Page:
Making A Palindrome

September 29, 2015

Our algorithm works in two passes: First, run through the input accumulating frequency counts of each character. Second, generate the palindrome, or indicate that it is not possible to do so if more than one character occurs an odd number of times; since the problem didn’t specify, we order the characters of the string in increasing order before the center and decreasing order after it:

(define (palin str)
  (define (string-reverse str) (list->string (reverse (string->list str))))
  (let ((freqs (make-vector 256 0)))
    (define (s t i d)
      (string-append t
        (make-string (/ (vector-ref freqs i) d) (integer->char i))))
    (do ((cs (string->list str) (cdr cs))) ((null? cs))
      (let ((i (char->integer (car cs))))
        (vector-set! freqs i (+ (vector-ref freqs i) 1))))
    (let loop ((i 0) (left "") (center ""))
      (cond ((= 256 i) (string-append left center (string-reverse left)))
            ((even? (vector-ref freqs i)) (loop (+ i 1) (s left i 2) center))
            ((string=? center "") (loop (+ i 1) left (s center i 1)))
            (else #f)))))

> (palin "pprrrraaxxxiiiiiissss")

This isn’t very good from an efficiency standpoint. The call to string-append is quadratic, and the algorithm as a whole generates a lot of garbage, not to mention the naive impolementation of string-reverse. A better approach modifies the string in-place, once the frequencies are known:

(define (palin str)
  (let ((freqs (make-vector 256 0)) (len (string-length str)))
    (do ((cs (string->list str) (cdr cs))) ((null? cs))
      (let ((i (char->integer (car cs))))
        (vector-set! freqs i (+ (vector-ref freqs i) 1))))
    (let loop ((i 0) (p 0) (center-char #f) (center-count 0))
      (cond ((= 256 i)
              (when center-char
                (do ((j 0 (+ j 1))) ((= j center-count))
                  (string-set! str (+ p j) center-char)))
            ((even? (vector-ref freqs i))
              (do ((j 0 (+ j 1)))
                  ((= j (/ (vector-ref freqs i) 2)))
                (string-set! str (+ p j) (integer->char i))
                (string-set! str (- len p j 1) (integer->char i)))
              (loop (+ i 1) (+ p (/ (vector-ref freqs i) 2))
                    center-char center-count))
            ((not center-char)
              (loop (+ i 1) p (integer->char i) (vector-ref freqs i)))
            (else #f)))))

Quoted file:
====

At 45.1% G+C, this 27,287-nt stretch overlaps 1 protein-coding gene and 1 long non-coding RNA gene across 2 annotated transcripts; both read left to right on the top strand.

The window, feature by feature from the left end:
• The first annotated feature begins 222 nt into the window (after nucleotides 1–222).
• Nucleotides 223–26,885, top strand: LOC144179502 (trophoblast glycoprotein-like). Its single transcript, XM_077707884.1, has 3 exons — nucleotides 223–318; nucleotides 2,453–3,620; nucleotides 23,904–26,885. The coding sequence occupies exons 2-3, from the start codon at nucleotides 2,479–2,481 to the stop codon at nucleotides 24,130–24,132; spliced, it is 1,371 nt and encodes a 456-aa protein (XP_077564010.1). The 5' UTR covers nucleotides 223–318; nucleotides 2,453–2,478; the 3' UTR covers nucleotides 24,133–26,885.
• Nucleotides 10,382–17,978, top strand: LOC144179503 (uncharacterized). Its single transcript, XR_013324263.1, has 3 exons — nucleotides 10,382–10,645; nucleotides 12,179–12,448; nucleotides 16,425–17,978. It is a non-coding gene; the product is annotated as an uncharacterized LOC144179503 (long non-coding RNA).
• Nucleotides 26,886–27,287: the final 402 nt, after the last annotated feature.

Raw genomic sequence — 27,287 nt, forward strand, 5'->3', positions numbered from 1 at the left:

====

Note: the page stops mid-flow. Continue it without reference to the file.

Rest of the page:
> (palin "pprrrraaxxxiiiiiissss")

You can run the program at


Pages: 1 2

15 Responses to “Making A Palindrome”

  1. wert310 said

    (Emacs Lisp / Common Lisp)

    Simple solution using the loop macro

    (defun palindrome-from-string (string)
      (loop for ch across string
            with singl = '()
            and  chars = '()
            do (cond ((member ch singl)
                      (setf singl (remove-if (lambda (c) (eql c ch)) singl))
                      (push ch chars))
                     (t (push ch singl)))
            finally (cond ((<= (length singl) 1)
                           (return (apply #'string (append chars singl (reverse chars)))))
                          (t (return nil)))))

    Same solution using named let

    (defun palindrome-from-string-nlet (string)
      (nlet loop ((i 0)
                  (l (length string))
                  (singl '())
                  (chars '()))
              (cond ((>= i l)
                     (if (<= (length singl) 1)
                         (apply #'string (append chars singl (reverse chars)))
                    ((member (aref string i) singl)
                     (loop (+ i 1) l
                           (remove-if (lambda (c) (eql c (aref string i))) singl)
                           (cons (aref string i) chars)))
                    (t (loop (+ i 1) l (cons (aref string i) singl) chars)))))
  2. Paul said

    In Python.

    from collections import Counter
    def is_odd(n): return n % 2 == 1
    def make_palindrome(s):
        counter = Counter(s)
        odd_chars = (c for c, n in counter.items() if is_odd(n))
        oddc = next(odd_chars, None)
        if oddc and (not is_odd(len(s)) or next(odd_chars, None)):
            return False
        oddchars = counter.pop(oddc) * [oddc] if oddc else []
        evenchars = [c * (n // 2) for c, n in counter.items()]
        return "".join(evenchars + oddchars + evenchars[::-1])
  3. Rutger said
    from collections import Counter